The Reno/Tahoe International Film Festival will conclude in style Sunday at the Brewery Arts Center in Carson City.
Showing at 3:30 p.m. is "Kiran over Mongolia," an incredible story about a young man's search to learn the art of eagle mastery. The 86-minute documentary explores the world of the Kazaks of Mongolia through the eyes of Kuma, whose grandfather was once an eagle master there. (Eagle mastery is similar to the sport of falconry as practiced in Europe and the United States today, except bigger birds are involved.)
In extreme western Mongolia, Kuma fulfills his dream of trapping and training his own eagle. Under the tutelage of a local eagle master named Khairatkhan, Kuma learns not only the ways of hunting with eagles but also the ways of his own people.
The crew spent 31Ú2 months on location in Mongolia shooting "Kiran."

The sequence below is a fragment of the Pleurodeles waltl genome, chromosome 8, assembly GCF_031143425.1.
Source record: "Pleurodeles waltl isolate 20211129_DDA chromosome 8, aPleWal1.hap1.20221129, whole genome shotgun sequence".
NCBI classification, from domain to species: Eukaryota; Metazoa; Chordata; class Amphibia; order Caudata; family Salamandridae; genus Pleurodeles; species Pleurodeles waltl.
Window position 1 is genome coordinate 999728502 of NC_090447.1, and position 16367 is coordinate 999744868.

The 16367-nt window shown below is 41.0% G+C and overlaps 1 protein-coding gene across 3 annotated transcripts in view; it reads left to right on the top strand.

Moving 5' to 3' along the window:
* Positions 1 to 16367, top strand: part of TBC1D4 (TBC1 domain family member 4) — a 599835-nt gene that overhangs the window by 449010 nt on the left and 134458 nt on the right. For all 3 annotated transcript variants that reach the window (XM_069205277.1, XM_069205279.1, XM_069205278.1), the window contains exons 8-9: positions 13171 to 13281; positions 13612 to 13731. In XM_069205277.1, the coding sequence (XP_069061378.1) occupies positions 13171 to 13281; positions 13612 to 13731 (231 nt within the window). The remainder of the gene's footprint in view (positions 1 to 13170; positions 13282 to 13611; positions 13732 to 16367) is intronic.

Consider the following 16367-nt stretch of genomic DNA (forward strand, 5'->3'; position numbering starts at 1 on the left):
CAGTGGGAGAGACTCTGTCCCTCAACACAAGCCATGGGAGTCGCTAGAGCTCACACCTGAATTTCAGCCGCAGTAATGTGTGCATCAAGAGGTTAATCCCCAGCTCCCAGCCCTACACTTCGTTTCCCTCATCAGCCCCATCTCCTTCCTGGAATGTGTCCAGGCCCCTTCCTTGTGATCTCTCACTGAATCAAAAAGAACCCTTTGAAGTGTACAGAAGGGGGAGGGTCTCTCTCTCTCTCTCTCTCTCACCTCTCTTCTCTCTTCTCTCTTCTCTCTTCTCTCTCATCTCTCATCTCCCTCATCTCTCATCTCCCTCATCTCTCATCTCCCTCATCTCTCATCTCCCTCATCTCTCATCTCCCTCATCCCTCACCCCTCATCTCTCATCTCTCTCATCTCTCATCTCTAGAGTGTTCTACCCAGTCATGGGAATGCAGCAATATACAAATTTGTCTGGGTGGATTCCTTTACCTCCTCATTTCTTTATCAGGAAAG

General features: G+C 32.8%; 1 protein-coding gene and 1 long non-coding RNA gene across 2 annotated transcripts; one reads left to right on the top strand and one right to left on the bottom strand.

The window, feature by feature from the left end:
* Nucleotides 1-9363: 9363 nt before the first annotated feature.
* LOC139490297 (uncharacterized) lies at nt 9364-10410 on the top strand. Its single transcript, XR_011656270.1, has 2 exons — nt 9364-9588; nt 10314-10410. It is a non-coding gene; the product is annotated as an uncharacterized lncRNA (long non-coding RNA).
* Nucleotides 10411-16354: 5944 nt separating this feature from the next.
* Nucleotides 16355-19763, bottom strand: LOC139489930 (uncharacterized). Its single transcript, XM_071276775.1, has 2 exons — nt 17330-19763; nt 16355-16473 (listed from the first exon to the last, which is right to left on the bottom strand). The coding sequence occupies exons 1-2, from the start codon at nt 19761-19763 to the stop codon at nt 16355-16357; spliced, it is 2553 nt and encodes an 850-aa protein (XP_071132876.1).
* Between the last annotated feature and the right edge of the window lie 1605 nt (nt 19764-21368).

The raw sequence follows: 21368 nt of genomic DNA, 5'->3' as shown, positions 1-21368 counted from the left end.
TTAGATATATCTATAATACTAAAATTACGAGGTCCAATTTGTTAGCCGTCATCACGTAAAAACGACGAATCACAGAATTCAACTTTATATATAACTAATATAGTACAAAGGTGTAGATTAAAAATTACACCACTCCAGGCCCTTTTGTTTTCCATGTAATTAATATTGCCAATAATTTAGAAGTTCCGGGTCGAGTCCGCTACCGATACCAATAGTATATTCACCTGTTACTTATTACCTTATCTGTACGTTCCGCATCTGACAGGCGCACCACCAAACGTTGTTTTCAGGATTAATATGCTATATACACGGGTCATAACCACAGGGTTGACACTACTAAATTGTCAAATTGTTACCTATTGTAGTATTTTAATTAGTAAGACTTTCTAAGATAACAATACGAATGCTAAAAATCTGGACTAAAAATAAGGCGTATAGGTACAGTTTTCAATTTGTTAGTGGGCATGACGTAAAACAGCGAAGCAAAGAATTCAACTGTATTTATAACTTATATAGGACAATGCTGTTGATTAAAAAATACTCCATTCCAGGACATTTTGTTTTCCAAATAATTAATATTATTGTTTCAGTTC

Living with their subjects in the simple lifestyle of the nomads of Central Asia, the crew formed a deep bond with the local eagle hunters and their families. Much of the film was shot on horseback in some of the most forbidding, yet austerely beautiful mountains in the world.
Director Joseph Spaid and his wife, Anna Halldorsdottir, are visiting Reno for the premiere. The film was financed by Spaid ("It was either a house or movie," he said.) It has not been picked up yet for national release but is showing at several film festivals around the country.
Making the film had its problems, Spaid said. "If you didn't bring equipment with you to Mongolia, you didn't have it," he said. Halldorsdottir, from Iceland, appears at some of the showings of the film in an authentic Mongol robe beautifully embroidered. She also was the sound designer.
The cinematography in brilliant color is stunning, and for anyone who loves the outdoors and wild life, the movie will be a treat. Admission to the Brewery showings at Performance Hall costs $10.